If you’re an Ohio medical marijuana patient, you may have received a 2022 survey from Ohio State University’s Drug and Policy Center (DEPC). If you took the survey, what did you think? 

MedicateOH spoke with the DEPC to learn more about what goes into how they developed their 2021 and 2022 surveys, what questions they chose to ask, and what knowledge they hope to gain. 

DEPC 2022 Survey: Take Now Through End of May 2022 

MedicateOH spoke with Jana Hrdinová, Administrative Director for the DEPC, about the current survey, which you can take by clicking here. It’s open through the end of May, but the DEPC says they may extend it depending upon response. “We are planning to keep it open through the end of May and then depending on how many responses we get we might leave it open for another one or two weeks,” Hrdinová said, “But the end of May is kind of our cut off date.”

The survey starts by asking if you are a registered medical marijuana patient. From there, a variety of questions pertain to the program. How often you use medical marijuana, what factors are important to you, and your overall satisfaction levels within the program are measured by the survey.

Who Can Take the DEPC 2022 Survey? 

The survey is not reserved for just current medical marijuana patients; there is room for everyone to voice their opinion. According to Hrdinová, “To only survey patients, you are only getting one half of the story. We also want to know why are people choosing not to engage? Whether it is because they don’t qualify to use marijuana or whether they get their supply from the non-regulated market?” 

For those who answered that they aren’t a registered medical marijuana patient, DEPC designed a few questions to learn why someone would choose to not get their medical marijuana card. There is no identifying information saved beyond gender and race, making this survey completely anonymous. DEPC felt the anonymity would allow respondents to be more likely to be honest when filling it out. 

The DEPC also enlists the help of the Board of Pharmacy and Department of Commerce to help develop the questions. “For instance, last year, Commerce asked us to include a question about how people perceive the safety of the product. We are interested in a dialogue with governmental agencies because our ultimate goal is to see policy changes that are going to improve the program,” Hrdinová explained. “And we do share the data with the Ohio Board of Pharmacy and the Department of Commerce because they are interested to know how patients are doing.”

What is the Goal of the DEPC Survey?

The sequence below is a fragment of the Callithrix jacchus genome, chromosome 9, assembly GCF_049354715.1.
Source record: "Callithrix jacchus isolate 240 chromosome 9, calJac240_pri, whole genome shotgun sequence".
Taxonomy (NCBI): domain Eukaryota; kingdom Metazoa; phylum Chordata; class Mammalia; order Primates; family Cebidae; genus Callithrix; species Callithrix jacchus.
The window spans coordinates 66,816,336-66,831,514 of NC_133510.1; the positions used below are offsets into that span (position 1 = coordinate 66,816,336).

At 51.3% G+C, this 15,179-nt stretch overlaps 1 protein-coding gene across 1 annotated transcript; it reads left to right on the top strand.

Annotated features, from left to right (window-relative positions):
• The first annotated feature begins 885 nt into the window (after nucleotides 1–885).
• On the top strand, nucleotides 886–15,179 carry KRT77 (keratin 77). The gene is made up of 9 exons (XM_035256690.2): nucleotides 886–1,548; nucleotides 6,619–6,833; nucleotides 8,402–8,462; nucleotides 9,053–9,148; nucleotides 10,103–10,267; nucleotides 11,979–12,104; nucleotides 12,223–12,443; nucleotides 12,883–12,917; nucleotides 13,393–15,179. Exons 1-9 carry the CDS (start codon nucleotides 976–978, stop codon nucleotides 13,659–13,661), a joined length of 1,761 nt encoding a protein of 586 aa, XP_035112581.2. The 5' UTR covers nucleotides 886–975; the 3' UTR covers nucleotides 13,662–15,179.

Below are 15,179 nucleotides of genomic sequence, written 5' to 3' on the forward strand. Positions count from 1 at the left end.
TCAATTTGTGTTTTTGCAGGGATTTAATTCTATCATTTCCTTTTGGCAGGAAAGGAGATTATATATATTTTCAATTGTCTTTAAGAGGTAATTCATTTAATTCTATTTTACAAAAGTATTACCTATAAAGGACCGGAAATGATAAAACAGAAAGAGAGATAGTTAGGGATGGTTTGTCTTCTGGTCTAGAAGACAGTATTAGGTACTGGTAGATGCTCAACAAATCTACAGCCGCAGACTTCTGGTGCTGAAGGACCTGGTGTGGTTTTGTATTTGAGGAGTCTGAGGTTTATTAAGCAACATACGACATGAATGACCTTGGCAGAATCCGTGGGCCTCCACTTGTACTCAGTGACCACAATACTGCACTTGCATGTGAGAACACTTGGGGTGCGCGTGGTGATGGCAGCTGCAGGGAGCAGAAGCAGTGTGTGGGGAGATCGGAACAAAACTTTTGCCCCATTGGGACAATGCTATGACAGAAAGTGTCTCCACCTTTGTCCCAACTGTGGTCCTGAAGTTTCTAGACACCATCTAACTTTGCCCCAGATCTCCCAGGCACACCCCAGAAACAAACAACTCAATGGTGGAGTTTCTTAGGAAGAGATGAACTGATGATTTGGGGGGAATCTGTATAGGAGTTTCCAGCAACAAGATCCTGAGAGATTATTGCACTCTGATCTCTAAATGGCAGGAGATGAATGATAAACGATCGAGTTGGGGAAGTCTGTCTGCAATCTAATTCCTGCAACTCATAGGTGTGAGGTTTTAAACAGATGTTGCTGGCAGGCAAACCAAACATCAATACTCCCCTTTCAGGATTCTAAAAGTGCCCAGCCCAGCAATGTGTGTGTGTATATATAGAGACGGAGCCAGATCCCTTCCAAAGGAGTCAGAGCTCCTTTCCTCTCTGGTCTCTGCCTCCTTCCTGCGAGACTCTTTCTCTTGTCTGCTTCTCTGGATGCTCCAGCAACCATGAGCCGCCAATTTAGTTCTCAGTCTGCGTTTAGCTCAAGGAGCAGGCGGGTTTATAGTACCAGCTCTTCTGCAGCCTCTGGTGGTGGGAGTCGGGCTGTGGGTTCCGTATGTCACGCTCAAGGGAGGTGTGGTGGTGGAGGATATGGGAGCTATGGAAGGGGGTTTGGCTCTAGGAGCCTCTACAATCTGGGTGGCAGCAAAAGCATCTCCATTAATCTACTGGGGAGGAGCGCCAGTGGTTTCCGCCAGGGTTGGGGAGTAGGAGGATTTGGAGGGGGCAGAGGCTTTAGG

Hrdinová noted that after the first year of data was collected from the Ohio medical marijuana program, the survey was done by the DEPC’s partners, Harm Reduction Ohio. Since taking over the project, DEPC has continued to trace the development of the program to see if the government/regulating agencies are responding to feedback. The 2021 results showed that Ohioans are dissatisfied with the program as a whole, but that there has been some increase in satisfaction for some patients. 

“The majority of people are still on the dissatisfied level but the degree to which people are dissatisfied has decreased pretty significantly,” Hrdinová said. “We have given people options to say ‘I’m extremely dissatisfied’ or ‘I am somewhat dissatisfied’ and we are definitely seeing movement from ‘extremely dissatisfied’ to ‘somewhat dissatisfied’. And we also see increases in numbers of people who say they are satisfied with the program.”

Analyzing Dissatisfaction with the Ohio Medical Marijuana Program

The biggest issue the DEPC survey saw last year when it comes to patient satisfaction is price. Hrdinova reflects on the results: “I would say the main reason driving dissatisfaction in all of our surveys is price of the product. People view it as very high and, of course, what plays into that. Hrdinova cites the other related reason that insurance companies do not cover cannabis due to federal prohibition. “And what also plays into that is it is fairly expensive to get your medical patient card… It’s $50 a year, plus you have to do annual check-ups with your doctor to continue to get your recommendation, which can range anywhere from $100-125 to $200. And while that might not seem like a lot of money to some people, it’s quickly a lot of money to others.”

Hrdinová also mentions a lack of employment protections as a reason not to join the program. “What we are seeing in the surveys is people are worried that if they were to use medical marijuana and get tested at work, they could lose their job as it is not a protective status.” Hrdinová explains that she is unsure how much protection Ohio could provide while cannabis is still under federal prohibition. “There’s only very very few states that provide any protection and it’s a very limited protection to begin with.”